‘Salvation of a Saint‘ is a mind-bending mystery novel which will stretch your imagination to breaking point… and reveal a twisted, demented side to how far desperate people can go when pushed beyond a point!
Okay, here’s the set up…
As the story ‘Salvation of a Saint‘ opens, a Japanese man and his wife, Ayane, have a rather provocative argument.
And at the end of it, she is shown thinking:
“That’s why you have to die”!
A few minutes later, they’re hosting a weekend meal for friends. Just three friends. And all are key to the drama that’s soon to follow.
Ayane leaves for a faraway city to visit her family.
A couple of days later, the victim is found dead. Traces of poison are recovered from an almost empty coffee cup.
Obviously, it seems, somebody spiked the brew.
But then, things get interesting. The mystery deepens. Because with all other utensils in the kitchen testing negative, it’s not at all clear HOW the poison got into the cup – or WHO put it there!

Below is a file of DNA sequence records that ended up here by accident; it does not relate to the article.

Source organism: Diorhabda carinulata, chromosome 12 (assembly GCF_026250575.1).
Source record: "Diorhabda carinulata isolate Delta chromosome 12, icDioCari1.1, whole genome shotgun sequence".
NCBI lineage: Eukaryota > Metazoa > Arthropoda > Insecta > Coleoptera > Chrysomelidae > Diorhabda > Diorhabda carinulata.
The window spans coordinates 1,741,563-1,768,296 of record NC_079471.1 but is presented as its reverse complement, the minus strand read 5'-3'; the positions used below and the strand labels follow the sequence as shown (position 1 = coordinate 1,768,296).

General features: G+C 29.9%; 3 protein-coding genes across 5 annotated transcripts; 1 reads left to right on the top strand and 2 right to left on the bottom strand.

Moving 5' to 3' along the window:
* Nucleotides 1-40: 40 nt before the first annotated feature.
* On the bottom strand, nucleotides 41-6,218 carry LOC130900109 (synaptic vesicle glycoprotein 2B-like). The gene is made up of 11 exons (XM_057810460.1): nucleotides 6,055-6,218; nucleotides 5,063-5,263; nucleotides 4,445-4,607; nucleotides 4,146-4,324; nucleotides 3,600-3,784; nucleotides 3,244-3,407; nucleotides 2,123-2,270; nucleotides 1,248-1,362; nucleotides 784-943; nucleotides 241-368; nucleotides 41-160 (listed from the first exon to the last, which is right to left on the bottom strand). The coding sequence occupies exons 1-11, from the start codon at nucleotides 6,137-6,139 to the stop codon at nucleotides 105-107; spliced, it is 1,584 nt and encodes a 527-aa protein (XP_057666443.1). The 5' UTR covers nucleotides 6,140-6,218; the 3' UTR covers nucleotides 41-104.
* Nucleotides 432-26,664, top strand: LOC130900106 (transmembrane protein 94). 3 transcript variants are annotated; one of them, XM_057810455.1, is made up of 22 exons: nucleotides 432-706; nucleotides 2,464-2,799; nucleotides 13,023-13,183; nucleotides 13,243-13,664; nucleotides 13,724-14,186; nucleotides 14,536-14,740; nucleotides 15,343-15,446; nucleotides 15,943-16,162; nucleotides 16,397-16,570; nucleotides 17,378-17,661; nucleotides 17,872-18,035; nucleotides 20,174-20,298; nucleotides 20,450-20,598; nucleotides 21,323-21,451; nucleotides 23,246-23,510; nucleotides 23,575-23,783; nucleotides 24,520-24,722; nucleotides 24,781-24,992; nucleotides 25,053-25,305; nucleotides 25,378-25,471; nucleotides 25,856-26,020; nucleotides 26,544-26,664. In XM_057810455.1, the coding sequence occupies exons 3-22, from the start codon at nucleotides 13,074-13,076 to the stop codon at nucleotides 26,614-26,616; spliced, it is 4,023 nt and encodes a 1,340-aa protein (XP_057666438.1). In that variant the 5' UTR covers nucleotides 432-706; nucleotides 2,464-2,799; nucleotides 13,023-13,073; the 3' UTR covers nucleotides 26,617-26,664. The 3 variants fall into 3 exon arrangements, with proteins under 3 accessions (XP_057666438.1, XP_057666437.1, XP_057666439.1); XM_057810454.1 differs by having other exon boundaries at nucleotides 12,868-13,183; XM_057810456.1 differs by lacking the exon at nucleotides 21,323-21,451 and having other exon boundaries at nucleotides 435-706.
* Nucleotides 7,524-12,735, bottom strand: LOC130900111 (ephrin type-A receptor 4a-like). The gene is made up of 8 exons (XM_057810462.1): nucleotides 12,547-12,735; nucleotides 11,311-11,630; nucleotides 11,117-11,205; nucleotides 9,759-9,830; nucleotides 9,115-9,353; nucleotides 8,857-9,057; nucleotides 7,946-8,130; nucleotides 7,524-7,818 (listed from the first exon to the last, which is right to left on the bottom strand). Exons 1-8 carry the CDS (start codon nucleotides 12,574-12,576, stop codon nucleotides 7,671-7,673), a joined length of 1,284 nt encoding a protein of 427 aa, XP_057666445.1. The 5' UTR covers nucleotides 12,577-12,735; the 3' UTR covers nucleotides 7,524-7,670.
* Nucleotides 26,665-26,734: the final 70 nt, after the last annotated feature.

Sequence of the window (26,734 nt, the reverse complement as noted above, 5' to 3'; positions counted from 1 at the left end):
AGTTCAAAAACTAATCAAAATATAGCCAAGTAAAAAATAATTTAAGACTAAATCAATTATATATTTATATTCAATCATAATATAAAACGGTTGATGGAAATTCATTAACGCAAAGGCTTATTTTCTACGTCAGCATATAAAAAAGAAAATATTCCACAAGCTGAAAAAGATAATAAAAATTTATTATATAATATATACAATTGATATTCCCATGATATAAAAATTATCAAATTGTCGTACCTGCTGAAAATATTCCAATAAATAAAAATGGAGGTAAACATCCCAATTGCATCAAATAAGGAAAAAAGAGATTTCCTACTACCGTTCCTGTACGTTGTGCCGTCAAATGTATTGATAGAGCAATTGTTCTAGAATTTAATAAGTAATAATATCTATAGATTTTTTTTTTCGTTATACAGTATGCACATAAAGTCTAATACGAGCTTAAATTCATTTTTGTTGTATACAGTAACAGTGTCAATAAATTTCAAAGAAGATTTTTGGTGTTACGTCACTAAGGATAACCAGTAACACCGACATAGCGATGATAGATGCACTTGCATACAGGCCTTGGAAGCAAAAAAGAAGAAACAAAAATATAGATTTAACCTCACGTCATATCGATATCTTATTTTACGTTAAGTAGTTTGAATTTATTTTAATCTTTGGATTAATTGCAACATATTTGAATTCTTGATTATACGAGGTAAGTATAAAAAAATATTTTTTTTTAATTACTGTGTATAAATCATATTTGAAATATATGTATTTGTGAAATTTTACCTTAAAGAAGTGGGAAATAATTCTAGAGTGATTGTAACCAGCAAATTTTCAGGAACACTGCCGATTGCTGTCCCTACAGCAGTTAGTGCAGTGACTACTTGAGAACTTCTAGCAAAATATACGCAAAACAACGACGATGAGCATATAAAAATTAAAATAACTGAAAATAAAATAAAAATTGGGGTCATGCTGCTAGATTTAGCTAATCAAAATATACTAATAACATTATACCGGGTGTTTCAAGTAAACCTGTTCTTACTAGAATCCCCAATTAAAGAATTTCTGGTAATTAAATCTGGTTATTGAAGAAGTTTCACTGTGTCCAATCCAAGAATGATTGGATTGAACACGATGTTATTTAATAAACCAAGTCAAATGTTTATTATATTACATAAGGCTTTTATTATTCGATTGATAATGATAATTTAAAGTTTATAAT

The hunt is on.
There are two detectives. A new recruit, rather a novice. And her experienced senior, who might have a crush on the top suspect!
Both investigate along parallel lines, pausing to exchange salient discoveries from time to time – each one throwing a wrench in the others’ theory of the case.
The tide of the investigation shifts first one’s way, then the other’s… at times seeming to exculpate the ‘dead cert’ murderer, and then suddenly reviving the possibility – thanks to yet another almost-overlooked factoid the diligent sleuths uncover by turns.
As the story unfolds, we learn about a tangled web of relationships, somewhat bizarre domestic arrangements, and a technically brilliant if perverted plan that ultimately claims the intended victim’s life.
Was the crime solved through sheer luck? Or was it brilliant detective intuition and analysis that cracked the case? And is there even enough ‘proof’ to convict the devious killer?
You’ll wonder all the way to the end… even if you figure out who the murderer was early on in the story.
That’s a refreshingly unique aspect of my first Keigo Higashino novel.
I’m a fan of mysteries and grew up on a heavy diet of Agatha Christies and Sherlock Holmes and Perry Masons and Father Browns and sundry killers and crooks. Almost all led up to the Grand Reveal of a perpetrator, right at the end of the story.
And I have believed that was the best way to write – and read – a murder mystery.
Higashino proved the corollary – that a good mystery can be good, even without a focus on WHO… if it concentrates on building mystique and mystery around the WHY and the HOW.
In ‘Salvation of a Saint‘, the resolution of HOW is very satisfying.
Hence this book gets my strong ‘READ’ recommendation.